Articles, quizzes, and grammar tips for word-lovers everywhere

From teddy bears to berserkers – the language of bears (part 1)

From teddy bears to beserkers – the language of bears (part 1)

There is a bear alongside me as I write this post. That bear is named Brutus and is famous for being the best man at naturalist Casey Anderson’s wedding – sadly though the bear in question is only on my desktop background (and not available as a best man in general; I checked). This internet […]

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Fore or for? (And not forgetting four. . .)

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Consider the following sentences, all real examples taken from the Oxford English Corpus (OEC). Are the words in bold spelled correctly? ?  According to the weather forcast it wasn’t supposed to snow in Birmingham today. ?  I’ll never foreget any of you. ?  His two sons are twenty-two and forteen years old. Pat yourself on the […]

Do you know your -ibles from your -ables?

Do you know your -ibles from your -ables?

If you’re a regular reader of this blog, you may recall that we’ve featured postings on homophones over the past few months, but all of them have been complete words, such as pedal and peddle. Of course, suffixes (word endings) and prefixes (word beginnings) can also sound the same in English, causing no end of […]

Grisly bears and grizzly murders?

Grisly bears and grizzly murders?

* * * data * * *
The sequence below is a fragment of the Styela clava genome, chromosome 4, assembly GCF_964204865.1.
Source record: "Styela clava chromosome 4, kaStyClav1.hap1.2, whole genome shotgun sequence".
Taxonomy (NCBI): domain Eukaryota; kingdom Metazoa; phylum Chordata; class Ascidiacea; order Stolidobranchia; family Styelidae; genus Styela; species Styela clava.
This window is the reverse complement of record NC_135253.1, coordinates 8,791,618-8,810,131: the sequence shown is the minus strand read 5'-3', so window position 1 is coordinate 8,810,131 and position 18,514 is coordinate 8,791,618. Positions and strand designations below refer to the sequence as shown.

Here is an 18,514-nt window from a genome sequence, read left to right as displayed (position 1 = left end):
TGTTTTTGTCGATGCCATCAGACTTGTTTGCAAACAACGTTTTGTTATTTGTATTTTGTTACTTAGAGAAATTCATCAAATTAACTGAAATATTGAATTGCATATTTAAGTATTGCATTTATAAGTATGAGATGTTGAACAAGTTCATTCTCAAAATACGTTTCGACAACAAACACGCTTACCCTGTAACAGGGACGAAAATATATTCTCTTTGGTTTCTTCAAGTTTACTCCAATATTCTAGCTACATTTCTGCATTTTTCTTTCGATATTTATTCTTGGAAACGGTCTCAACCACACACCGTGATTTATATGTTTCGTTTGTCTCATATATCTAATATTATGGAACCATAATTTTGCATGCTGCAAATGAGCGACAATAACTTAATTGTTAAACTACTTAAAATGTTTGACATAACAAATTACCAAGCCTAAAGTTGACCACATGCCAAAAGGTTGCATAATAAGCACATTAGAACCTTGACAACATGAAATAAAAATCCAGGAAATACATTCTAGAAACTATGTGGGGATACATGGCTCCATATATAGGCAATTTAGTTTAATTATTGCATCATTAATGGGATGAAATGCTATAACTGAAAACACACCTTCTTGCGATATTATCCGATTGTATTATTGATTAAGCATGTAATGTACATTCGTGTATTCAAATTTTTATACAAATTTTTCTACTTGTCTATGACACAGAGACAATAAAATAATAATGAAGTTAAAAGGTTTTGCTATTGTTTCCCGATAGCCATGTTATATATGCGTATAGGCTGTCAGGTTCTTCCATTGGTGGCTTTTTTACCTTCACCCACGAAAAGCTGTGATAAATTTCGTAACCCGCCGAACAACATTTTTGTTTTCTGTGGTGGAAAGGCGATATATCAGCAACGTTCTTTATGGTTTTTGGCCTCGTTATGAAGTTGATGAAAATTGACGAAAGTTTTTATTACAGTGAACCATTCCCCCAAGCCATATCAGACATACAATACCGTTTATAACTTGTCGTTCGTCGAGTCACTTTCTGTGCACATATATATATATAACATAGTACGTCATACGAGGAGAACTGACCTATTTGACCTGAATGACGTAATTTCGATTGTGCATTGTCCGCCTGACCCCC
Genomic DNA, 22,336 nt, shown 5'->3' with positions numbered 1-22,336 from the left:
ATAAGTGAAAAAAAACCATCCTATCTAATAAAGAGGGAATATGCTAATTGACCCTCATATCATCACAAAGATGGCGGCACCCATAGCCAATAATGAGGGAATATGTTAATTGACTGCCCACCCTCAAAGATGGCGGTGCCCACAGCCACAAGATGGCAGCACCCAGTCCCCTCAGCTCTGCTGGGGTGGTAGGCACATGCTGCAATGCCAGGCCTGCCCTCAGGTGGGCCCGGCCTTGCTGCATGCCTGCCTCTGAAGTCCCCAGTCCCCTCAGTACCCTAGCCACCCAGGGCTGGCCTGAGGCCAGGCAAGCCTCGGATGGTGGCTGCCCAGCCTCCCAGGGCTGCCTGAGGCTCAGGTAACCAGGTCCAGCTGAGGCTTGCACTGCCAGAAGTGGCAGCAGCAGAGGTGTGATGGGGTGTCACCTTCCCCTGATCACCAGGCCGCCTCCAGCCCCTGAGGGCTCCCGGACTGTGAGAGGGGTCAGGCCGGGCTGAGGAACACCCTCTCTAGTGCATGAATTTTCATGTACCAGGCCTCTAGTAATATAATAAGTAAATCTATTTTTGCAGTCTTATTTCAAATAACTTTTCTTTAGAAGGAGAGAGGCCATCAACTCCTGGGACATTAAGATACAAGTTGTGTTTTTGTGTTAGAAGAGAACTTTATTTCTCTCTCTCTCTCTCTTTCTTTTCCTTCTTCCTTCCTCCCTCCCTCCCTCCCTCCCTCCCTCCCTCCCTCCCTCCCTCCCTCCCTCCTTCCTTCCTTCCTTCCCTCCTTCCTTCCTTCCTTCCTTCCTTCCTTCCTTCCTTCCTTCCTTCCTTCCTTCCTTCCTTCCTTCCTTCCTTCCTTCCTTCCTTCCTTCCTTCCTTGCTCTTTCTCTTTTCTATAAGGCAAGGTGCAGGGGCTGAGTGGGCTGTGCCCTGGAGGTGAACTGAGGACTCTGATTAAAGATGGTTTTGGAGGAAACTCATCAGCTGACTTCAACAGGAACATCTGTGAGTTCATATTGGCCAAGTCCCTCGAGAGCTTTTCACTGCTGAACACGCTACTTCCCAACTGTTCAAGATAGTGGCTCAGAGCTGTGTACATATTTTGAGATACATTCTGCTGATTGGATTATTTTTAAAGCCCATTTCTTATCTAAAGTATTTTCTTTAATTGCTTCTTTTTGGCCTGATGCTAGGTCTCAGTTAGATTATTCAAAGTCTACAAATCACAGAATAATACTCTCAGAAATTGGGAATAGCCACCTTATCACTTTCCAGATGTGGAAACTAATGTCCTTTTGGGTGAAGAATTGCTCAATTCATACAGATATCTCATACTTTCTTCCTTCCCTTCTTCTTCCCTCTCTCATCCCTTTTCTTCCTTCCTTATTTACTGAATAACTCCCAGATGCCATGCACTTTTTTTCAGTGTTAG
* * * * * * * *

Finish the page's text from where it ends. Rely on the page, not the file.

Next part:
Most of us would agree that English spelling can be a minefield: one reason for this is that there are numerous words which sound the same when you say or hear them but which are spelled differently and which have completely different meanings: a few examples are pour/pore, flower/flour, and sight/site. Such words are known […]

Pedal or peddle?

Bike

English spelling is full of apparent idiosyncrasies – native speakers and learners alike grapple with doubling consonants, how to form plurals, ‘i’ before ‘e’ except after ‘c’’, and have to dodge umpteen other potential pitfalls. Another rich source of mistakes is the fact that English contains pairs of similar-sounding words (homophones). These words have different […]

There, their, or they’re? Whose [who’s??] spelling needs a quick overhaul?

Help With Spelling

Floccinaucinihilipilification – we might not bandy it around much in our daily conversation (well, you might, but I certainly don’t), but it usually ranks fairly highly in Oxford’s search monitor surveys. It’s one of those very rare and curious-sounding long words that entertain and amuse us – so much so that it came 38th in […]

Pi Day: or the world of homonyms, homographs, and homophones

Pi Day

Today is Pi Day, a day, presumably, when all things 3.14159 are celebrated. Unless I have made a typo in the first sentence, it should be obvious that you should not be expecting lots of “Who ate all the pies” chants as we honour the humble pastry case with filling. Similarly, the numismatists among you […]

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